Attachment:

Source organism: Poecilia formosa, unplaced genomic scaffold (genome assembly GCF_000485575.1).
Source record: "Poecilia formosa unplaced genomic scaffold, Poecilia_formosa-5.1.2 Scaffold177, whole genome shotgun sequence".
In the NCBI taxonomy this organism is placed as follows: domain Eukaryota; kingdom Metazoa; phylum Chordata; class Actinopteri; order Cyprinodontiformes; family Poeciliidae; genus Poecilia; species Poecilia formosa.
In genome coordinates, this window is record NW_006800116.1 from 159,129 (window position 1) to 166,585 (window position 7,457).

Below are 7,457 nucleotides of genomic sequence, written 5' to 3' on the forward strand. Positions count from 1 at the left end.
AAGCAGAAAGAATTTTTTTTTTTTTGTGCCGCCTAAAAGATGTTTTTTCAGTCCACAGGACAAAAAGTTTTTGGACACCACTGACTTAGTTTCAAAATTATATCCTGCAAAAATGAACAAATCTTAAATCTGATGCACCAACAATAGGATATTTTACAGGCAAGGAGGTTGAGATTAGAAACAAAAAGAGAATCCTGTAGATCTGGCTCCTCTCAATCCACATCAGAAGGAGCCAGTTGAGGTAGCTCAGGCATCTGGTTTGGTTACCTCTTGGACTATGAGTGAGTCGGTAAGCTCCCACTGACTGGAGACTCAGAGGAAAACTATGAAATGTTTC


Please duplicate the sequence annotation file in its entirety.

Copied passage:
Source organism: Poecilia formosa, unplaced genomic scaffold (genome assembly GCF_000485575.1).
Source record: "Poecilia formosa unplaced genomic scaffold, Poecilia_formosa-5.1.2 Scaffold177, whole genome shotgun sequence".
In the NCBI taxonomy this organism is placed as follows: domain Eukaryota; kingdom Metazoa; phylum Chordata; class Actinopteri; order Cyprinodontiformes; family Poeciliidae; genus Poecilia; species Poecilia formosa.
In genome coordinates, this window is record NW_006800116.1 from 159,129 (window position 1) to 166,585 (window position 7,457).

Below are 7,457 nucleotides of genomic sequence, written 5' to 3' on the forward strand. Positions count from 1 at the left end.
AAGCAGAAAGAATTTTTTTTTTTTTGTGCCGCCTAAAAGATGTTTTTTCAGTCCACAGGACAAAAAGTTTTTGGACACCACTGACTTAGTTTCAAAATTATATCCTGCAAAAATGAACAAATCTTAAATCTGATGCACCAACAATAGGATATTTTACAGGCAAGGAGGTTGAGATTAGAAACAAAAAGAGAATCCTGTAGATCTGGCTCCTCTCAATCCACATCAGAAGGAGCCAGTTGAGGTAGCTCAGGCATCTGGTTTGGTTACCTCTTGGACTATGAGTGAGTCGGTAAGCTCCCACTGACTGGAGACTCAGAGGAAAACTATGAAATGTTTC